Tell me a bit about your role on the team.
Well, my role on the team is to help the young guys. Help the infielders, ya know. I play, like, two times a week. Play defense, movie the runners, and just help the young guys, like (Brad) Harman.
I've seen you play a lot of years in the Eastern League. How much longer do you think fans can expect to see you here?
I want to keep playing till my body tells me to quit. I am going to turn 30 years old at the end of this month, and feel like I am 20 years old.
You don't feel like the oldest guy on the team?
No, I don't feel like it. If nobody knew about my age, they wouldn't say I'm 30. I feel like I am still 20's. I feel good, I feel healthy. That's been a problem in my career, I've always been hurt, but this year I am healthy. I feel good. I am going to keep playing.
Who was your favorite player growing up?
My favorite player was (Nomar) Garciaparra. I signed with the Red Sox originally. I like the way Garciaparra played.
What stands out as the biggest moment of your playing career?
You know what? I've been playing for 13 years and the biggest moment was this year, playing at Altoona, because my family got a chance to go to Altoona. And my son, he's 9 years old, and he always asks me like, "I want to see you hit a homerun." That night, they were there and I hit a homerun. To me, I could play for 13 years and that was unbelievable, because he was there in the stands looking at me.
What can you tell me about the coaching staff with Reading right now?
The coaching staff, they're pretty good. The manager Steve Roadcap, he didn't know me. He met me in spring training and he told me, "You're gonna be a team leader guy." He expected me to play hard. And after that we became friends. The pitching coach Steve Schrenk, I've played with him for a couple years, so I know him pretty well. And (hitting coach, Steve) Cacciatore is good. They are flexible. They like to talk, they like to make jokes. For me, communication with the players is the best.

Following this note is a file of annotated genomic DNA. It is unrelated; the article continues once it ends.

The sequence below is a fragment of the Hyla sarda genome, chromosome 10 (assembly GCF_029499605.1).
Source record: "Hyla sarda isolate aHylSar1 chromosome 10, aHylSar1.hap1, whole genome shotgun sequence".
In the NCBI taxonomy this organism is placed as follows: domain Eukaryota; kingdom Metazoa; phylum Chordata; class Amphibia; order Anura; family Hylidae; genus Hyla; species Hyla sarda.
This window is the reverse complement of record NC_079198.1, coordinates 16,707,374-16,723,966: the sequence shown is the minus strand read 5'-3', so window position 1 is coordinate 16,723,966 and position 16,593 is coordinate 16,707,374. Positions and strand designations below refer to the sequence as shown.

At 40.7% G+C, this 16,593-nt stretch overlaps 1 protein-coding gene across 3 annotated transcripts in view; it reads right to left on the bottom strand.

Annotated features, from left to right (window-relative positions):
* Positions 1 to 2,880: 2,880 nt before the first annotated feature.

Would you consider coaching once your playing days are finished?
I don't know yet. That's not one of my goals right now. Like I told you before...I'm going to keep playing as long as I can. If I don't find a job here in the States, there are a lot of places to play baseball. I've got two kids and my wife and I like to be with them, but I love this. And this is not for my whole life, this is for a little bit, so I want to keep playing, and when I get to like 38 maybe...(laughs).
What advice would you give to teenagers who hope to play baseball beyond high school, into college or professionally?
Well, you know, first of all- listen to mom and pop. That's the most important thing, because whatever you learn at your house, that's what you take to the field, you take everywhere. Then, listen to the coaches. I've got a son, he's 9 years old, and I always tell him, if you want to play baseball you have to work hard. Respect your teammates and play hard.
Away from the ballpark, what do you most like to spend time doing?
Spend time with my family. That's my hobby because, as you know, baseball players, we don't have too much time at home. We're always traveling, and that's my hobby. When I have one day off, I spend it with my kids and my wife. And my mom and my dad, if I'm in Venezuela, 'cause I play winter ball there too. That's my best thing outside of baseball.
Lastly, I wanted to inquire about the Trenton/Waterfront Park visitors dugout bat boy, who seems to be older than a boy. Have you ever seen a bat boy with a beard before?
(Laughs)...No, that is the first time.
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